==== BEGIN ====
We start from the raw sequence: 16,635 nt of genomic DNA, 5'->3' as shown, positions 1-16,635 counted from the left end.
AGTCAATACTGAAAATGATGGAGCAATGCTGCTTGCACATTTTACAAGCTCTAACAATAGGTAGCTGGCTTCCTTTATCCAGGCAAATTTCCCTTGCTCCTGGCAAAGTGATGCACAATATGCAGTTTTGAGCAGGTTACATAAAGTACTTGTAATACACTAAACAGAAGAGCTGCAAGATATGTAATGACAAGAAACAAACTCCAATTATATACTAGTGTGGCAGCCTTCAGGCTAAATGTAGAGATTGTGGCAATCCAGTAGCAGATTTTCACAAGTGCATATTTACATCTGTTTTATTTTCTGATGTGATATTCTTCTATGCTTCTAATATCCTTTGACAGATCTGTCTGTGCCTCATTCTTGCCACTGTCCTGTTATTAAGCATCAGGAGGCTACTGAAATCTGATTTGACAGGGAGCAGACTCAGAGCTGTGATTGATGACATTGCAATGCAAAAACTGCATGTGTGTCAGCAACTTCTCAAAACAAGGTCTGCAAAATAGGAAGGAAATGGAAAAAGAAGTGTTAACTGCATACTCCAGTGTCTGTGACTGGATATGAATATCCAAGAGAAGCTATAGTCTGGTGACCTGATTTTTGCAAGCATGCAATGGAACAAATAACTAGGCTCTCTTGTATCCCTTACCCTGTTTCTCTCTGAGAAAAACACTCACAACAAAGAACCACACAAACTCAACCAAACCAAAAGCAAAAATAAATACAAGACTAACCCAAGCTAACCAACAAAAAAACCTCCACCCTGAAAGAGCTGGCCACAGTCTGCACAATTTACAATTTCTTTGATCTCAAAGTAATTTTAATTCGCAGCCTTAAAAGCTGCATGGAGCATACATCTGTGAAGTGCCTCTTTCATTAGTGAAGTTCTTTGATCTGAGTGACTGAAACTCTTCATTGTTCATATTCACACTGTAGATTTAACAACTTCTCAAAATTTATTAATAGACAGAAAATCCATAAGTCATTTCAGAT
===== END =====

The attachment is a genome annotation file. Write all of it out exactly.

We start from the raw sequence: 16,635 nt of genomic DNA, 5'->3' as shown, positions 1-16,635 counted from the left end.
AGTCAATACTGAAAATGATGGAGCAATGCTGCTTGCACATTTTACAAGCTCTAACAATAGGTAGCTGGCTTCCTTTATCCAGGCAAATTTCCCTTGCTCCTGGCAAAGTGATGCACAATATGCAGTTTTGAGCAGGTTACATAAAGTACTTGTAATACACTAAACAGAAGAGCTGCAAGATATGTAATGACAAGAAACAAACTCCAATTATATACTAGTGTGGCAGCCTTCAGGCTAAATGTAGAGATTGTGGCAATCCAGTAGCAGATTTTCACAAGTGCATATTTACATCTGTTTTATTTTCTGATGTGATATTCTTCTATGCTTCTAATATCCTTTGACAGATCTGTCTGTGCCTCATTCTTGCCACTGTCCTGTTATTAAGCATCAGGAGGCTACTGAAATCTGATTTGACAGGGAGCAGACTCAGAGCTGTGATTGATGACATTGCAATGCAAAAACTGCATGTGTGTCAGCAACTTCTCAAAACAAGGTCTGCAAAATAGGAAGGAAATGGAAAAAGAAGTGTTAACTGCATACTCCAGTGTCTGTGACTGGATATGAATATCCAAGAGAAGCTATAGTCTGGTGACCTGATTTTTGCAAGCATGCAATGGAACAAATAACTAGGCTCTCTTGTATCCCTTACCCTGTTTCTCTCTGAGAAAAACACTCACAACAAAGAACCACACAAACTCAACCAAACCAAAAGCAAAAATAAATACAAGACTAACCCAAGCTAACCAACAAAAAAACCTCCACCCTGAAAGAGCTGGCCACAGTCTGCACAATTTACAATTTCTTTGATCTCAAAGTAATTTTAATTCGCAGCCTTAAAAGCTGCATGGAGCATACATCTGTGAAGTGCCTCTTTCATTAGTGAAGTTCTTTGATCTGAGTGACTGAAACTCTTCATTGTTCATATTCACACTGTAGATTTAACAACTTCTCAAAATTTATTAATAGACAGAAAATCCATAAGTCATTTCAGAT